China was famous about its strong internet censorship, but just some days ago the country that once took pride in allowing all sorts of opinions fly around freely in the public space (think Charlie Hebdo) announced the blocking of TikTok in New Caledonia, one of its overseas territories, trying to stop the widespread protests. Thus, Paris also joined the line of “authoritarian regimes” worldwide applying shutdowns to stifle dissent.

The global landscape for freedom of expression has faced severe challenges in recent years.

Even countries famous for their plurality and freedom of speech have imposed restrictive measures. The Future of Free Speech Project’s (managed by the Vanderbilt University) own yearly report monitors and measures the challenges against freedom of expression.

The 2024 report proves that both in 2022 and 2023 serious restrictive measures were adopted in the EU. Between 2015-2022, free speech trends were sinking. “The scale of speech restrictions documented in this report suggests that while democracies face serious challenges, the cure has become worse than the disease and that open societies must look to alternative and non-restrictive measures if they are to protect democracy without sacrificing freedom of expression—without which democracy is meaningless—in the process.”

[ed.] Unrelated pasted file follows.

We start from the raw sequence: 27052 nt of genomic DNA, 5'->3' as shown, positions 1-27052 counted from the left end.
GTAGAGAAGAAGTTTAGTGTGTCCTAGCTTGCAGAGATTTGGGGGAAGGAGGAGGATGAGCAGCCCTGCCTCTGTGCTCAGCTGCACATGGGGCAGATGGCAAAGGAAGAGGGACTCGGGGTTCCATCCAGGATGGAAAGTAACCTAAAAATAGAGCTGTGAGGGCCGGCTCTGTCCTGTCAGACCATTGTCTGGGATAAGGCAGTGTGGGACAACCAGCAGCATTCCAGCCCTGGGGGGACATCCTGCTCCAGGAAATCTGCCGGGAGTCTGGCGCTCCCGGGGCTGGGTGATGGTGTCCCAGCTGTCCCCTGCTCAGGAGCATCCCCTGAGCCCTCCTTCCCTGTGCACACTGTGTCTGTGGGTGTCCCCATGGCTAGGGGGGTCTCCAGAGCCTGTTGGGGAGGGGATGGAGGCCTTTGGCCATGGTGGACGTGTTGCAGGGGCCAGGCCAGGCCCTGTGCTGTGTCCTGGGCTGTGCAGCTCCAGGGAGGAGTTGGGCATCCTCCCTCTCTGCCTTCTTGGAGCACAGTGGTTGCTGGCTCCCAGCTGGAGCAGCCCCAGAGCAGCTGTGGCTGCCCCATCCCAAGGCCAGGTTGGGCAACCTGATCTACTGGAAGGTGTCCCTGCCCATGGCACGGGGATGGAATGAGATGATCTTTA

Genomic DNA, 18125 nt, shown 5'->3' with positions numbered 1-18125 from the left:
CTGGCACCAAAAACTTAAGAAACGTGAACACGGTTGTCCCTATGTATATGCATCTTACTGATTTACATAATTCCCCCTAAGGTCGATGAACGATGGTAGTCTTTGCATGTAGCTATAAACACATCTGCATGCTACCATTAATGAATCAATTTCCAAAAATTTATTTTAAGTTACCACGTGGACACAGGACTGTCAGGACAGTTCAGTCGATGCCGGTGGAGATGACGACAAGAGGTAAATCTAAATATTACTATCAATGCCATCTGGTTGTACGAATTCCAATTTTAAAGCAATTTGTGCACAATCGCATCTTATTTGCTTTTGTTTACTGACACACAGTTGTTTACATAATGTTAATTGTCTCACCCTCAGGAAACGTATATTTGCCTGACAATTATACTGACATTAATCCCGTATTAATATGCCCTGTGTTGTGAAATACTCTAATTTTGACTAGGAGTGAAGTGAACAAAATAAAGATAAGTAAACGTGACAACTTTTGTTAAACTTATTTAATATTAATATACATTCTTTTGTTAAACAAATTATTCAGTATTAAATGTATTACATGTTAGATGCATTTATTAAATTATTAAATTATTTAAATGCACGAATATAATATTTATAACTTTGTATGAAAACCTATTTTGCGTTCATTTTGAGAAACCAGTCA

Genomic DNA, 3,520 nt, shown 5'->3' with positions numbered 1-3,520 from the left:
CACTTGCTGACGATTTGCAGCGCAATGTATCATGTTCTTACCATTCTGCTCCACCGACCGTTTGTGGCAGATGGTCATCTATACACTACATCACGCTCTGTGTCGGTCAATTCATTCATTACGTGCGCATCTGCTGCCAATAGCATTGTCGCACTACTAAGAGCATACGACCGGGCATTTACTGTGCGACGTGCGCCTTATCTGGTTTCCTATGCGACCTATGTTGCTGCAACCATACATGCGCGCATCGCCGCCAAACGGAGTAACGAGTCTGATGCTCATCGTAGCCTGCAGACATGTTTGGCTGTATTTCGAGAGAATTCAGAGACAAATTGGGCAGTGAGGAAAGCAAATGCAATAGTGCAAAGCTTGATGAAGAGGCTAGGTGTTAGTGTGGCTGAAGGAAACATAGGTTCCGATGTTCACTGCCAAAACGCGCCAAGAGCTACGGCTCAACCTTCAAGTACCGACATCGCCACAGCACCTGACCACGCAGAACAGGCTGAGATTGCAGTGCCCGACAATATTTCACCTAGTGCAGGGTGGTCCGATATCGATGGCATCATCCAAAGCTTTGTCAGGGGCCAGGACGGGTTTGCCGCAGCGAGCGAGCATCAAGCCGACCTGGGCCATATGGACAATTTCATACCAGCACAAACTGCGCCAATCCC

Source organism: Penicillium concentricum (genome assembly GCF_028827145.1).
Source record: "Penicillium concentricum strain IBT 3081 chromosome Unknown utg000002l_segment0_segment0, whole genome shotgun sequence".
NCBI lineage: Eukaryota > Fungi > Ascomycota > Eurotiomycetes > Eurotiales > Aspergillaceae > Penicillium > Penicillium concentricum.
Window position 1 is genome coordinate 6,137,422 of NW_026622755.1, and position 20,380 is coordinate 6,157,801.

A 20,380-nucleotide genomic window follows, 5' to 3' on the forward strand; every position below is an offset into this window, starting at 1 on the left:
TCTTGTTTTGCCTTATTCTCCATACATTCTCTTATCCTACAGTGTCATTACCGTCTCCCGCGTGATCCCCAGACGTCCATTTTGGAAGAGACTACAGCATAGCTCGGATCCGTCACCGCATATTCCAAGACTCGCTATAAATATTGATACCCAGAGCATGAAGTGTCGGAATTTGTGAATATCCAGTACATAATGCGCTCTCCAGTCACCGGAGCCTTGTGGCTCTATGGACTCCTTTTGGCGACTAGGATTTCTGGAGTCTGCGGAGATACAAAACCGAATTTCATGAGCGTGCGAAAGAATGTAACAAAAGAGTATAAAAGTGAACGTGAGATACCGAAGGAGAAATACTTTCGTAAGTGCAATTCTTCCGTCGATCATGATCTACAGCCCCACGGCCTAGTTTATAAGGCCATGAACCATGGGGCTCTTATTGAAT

The world’s freest and most democratic nations have restricted freedom of expression amidst pivotal global events including devastating terrorist attacks, the COVID-19 pandemic, the war in Ukraine, and disinformation campaigns by authoritarian states like Russia and China.

The European Commission demands the removal of content classified as “hate speech,” “terrorist content,” or “disinformation” from major social media platforms, threatening significant fines for non-compliance.

The UK’s Online Safety Act made law in October 2023, has raised alarms about potential censorship. The Act’s stringent regulations and substantial financial penalties for not removing illegal content could inadvertently lead to the suppression of lawful speech.

In the realm of journalism, criminal defamation laws pose a significant threat. Cases like Italian reporter Roberto Saviano, penalized for criticizing Prime Minister Giorgia Meloni, and Chilean editor Felipe Soto, reprimanded for an article criticizing a public official, highlight the risks for journalists and critics in democratic states.

Denmark’s reintroduction of a blasphemy ban, unenforced since 1946 and abolished in 2017, is another stark reminder that citizens of open democracies cannot take well-established speech protections for granted.

And the list goes on.

More subtle methods are also on the rise. Financial support for “independent” and “good” media became an accepted way to help those venues withstand economic pressures and continue their work “free from external influence” (except of those, from whom the money comes from, of course).

Tolerance for alternative opinions (vis-à-vis what some believe are “universally right”) is diminishing, posing a real threat (let’s say THE real threat) to democracy to which acceptance and consideration of all opinions is fundamental. Where freedom of speech should be the norm, with only very strictly limited exceptions.

Once Pandora’s box is opened, the spilling out of the contents is hard to stop. Without clearly set rules on when, how and why freedom of speech can be limited, the very foundations of core democratic values will be called into question.